Capturing and Debugging a SQL Stored Procedure call from BizTalk
So you design your strongly typed stored procedure to take table types from BizTalk and it’s running great with your test cases. It works well through the unit testing, but then you start running larger jobs and suddenly SQL is choking on it.
Ever wish you could just run that SQL call directly in SSMS with those exact several thousand rows for the table type parameters, and step through it using the debugger? Well, you can using SQL Server Profiler (and/or Server Traces). I used this technique recently to help a client resolve a particularly thorny issue that came up when they tried to process some larger messages.
To walk through the process of doing this, I’ll use a database named BTSTrainDb with a stored procedure (dbo.usp_DemoTableTypeSP) that takes a user-defined Table Type (dbo.DemoTableType) as a parameter and then just selects * from it (echoing it back to the caller).
First, fire up SQL Server Profiler and create a new trace. Uncheck all of the event boxes. On the Events Selection tab, check off Show all events and Show all columns, and then select the RPC:Completed and the RPC:Starting event; it’s not a bad idea to uncheck the Text column for the RPC:Completed event (as this will repeat the data from the RPC:Starting event).
Next, you’ll want to add filters that will capture only calls to usp_DemoTableTypeSP on BTSTrainDb; here, I’m filtering on the database and object names – you would want a username filter as well if there were other users calling the procedure that you’d like to ignore:
Click OK and then click Run to start the trace.
This will work fine for RPCs using small amounts of data (like test cases with only a few records). That can be helpful if you just need to get a quick template for running the stored procedure directly during testing, but once you start feeding in larger amounts of data you’ll see the message “Trace Skipped Records.” The sample below shows both types of occurrences:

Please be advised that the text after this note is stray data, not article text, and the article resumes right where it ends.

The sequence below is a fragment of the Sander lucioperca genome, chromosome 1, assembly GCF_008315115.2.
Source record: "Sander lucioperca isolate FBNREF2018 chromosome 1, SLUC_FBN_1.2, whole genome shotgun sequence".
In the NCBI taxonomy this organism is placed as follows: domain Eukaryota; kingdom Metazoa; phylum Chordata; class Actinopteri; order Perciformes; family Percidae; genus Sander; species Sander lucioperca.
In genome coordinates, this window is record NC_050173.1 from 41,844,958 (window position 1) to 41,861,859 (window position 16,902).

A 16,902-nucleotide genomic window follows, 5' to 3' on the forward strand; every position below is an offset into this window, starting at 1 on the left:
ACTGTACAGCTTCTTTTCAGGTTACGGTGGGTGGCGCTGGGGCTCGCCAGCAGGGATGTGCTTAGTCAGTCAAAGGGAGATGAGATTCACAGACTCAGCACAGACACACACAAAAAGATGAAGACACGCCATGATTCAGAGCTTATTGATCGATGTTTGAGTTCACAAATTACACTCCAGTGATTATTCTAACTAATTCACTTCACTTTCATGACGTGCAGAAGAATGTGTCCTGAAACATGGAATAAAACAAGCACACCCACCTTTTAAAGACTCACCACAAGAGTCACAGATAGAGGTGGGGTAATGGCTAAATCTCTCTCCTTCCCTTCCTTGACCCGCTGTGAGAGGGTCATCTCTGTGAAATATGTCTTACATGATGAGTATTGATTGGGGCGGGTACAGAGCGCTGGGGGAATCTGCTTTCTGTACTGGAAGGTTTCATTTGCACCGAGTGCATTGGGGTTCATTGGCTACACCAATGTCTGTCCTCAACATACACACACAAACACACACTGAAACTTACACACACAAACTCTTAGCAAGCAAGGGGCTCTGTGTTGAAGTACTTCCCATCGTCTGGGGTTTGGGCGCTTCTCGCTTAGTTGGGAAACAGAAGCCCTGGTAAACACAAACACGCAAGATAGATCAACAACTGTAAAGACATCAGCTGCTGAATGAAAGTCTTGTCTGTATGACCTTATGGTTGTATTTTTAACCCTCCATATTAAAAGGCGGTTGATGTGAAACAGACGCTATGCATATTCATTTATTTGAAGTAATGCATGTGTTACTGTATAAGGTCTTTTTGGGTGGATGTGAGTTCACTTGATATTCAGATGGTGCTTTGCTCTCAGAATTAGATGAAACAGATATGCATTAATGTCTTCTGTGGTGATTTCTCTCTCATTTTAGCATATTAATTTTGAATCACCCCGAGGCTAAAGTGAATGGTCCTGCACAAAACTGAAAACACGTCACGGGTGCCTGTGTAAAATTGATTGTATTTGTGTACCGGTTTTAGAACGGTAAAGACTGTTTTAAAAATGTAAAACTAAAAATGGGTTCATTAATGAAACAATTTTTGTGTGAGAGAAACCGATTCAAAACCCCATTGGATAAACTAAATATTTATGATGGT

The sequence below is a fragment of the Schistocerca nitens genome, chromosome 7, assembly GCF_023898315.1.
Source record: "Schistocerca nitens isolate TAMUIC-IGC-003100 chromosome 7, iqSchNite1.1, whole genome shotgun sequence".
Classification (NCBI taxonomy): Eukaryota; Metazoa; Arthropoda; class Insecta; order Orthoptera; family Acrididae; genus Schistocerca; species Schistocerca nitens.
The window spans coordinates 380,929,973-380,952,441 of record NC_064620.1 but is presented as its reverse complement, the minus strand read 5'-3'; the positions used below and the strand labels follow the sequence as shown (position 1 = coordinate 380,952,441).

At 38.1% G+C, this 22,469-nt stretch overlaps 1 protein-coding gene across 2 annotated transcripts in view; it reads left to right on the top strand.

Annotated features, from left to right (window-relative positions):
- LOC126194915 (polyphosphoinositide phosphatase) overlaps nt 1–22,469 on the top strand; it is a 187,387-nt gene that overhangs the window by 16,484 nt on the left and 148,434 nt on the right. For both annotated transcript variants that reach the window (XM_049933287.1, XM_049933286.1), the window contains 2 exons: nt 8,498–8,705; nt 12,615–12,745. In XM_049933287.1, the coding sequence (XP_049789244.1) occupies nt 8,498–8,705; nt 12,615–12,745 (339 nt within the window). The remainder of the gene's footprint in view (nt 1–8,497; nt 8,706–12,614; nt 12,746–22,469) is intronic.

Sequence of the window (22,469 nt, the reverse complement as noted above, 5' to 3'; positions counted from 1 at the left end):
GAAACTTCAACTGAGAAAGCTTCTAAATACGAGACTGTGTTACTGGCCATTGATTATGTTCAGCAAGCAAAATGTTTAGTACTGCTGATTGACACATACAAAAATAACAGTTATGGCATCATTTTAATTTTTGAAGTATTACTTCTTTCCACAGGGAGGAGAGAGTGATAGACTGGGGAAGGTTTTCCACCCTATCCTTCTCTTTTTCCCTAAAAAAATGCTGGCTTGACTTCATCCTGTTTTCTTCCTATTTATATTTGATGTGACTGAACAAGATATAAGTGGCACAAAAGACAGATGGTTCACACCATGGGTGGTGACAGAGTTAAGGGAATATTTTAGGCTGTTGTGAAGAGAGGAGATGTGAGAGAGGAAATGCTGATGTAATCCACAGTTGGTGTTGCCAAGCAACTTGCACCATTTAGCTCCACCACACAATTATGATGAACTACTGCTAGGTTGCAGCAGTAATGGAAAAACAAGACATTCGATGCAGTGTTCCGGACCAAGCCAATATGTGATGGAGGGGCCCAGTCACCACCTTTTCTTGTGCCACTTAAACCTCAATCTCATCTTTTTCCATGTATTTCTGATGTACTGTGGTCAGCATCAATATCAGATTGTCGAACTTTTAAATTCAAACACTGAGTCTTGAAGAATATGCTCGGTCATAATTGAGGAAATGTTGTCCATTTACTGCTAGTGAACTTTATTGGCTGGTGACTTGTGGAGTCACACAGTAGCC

So, I have my small sample (super handy for quickly debugging the procedure when I make changes), but when I tried to send in a large sample the Profiler tried to avoid crashing its GUI by loading several megabytes of text data. To resolve this, you’ll need to start a server side trace. This is easily accomplished by exporting the trace you just made; click “File->Export->Script Trace Definition->For SQL Server 2005-SQL11…”. Load the resulting file up in SSMS. You’ll want to increase the @maxfilesize parameter and change the filename to something SQL Server will be able to write cool; take a note of the TraceID that it creates as well, as you’ll probably want to stop or dispose of it later:
When I run the big file through again now, I get the whole procedure call in the c:\temp\DemoTrace.trc file. I can stop the trace by running the following stored procedure (the first parameter is the TraceID from earlier, the second is the status value):
exec sp_trace_setstatus 2, 0
If I wanted to remove the trace entirely it’d be exec sp_trace_setstatus 2, 2; or to start it up again exec sp_trace_setstatus 2, 1. See http://msdn.microsoft.com/en-us/library/ms176034.aspx for more information. When I open up the DemoTrace.trc file in profiler, I can get the whole call:
(note the ID column here, which indicates how many rows there are – the file generated almost 165000 rows!)
You can export it by going to File->Export->Extract SQL Server Events->Extract Transact-SQL Events… and saving it as a .sql file. I now have full debugging access to the SQL stored procedure with the exact data that’s been causing problems!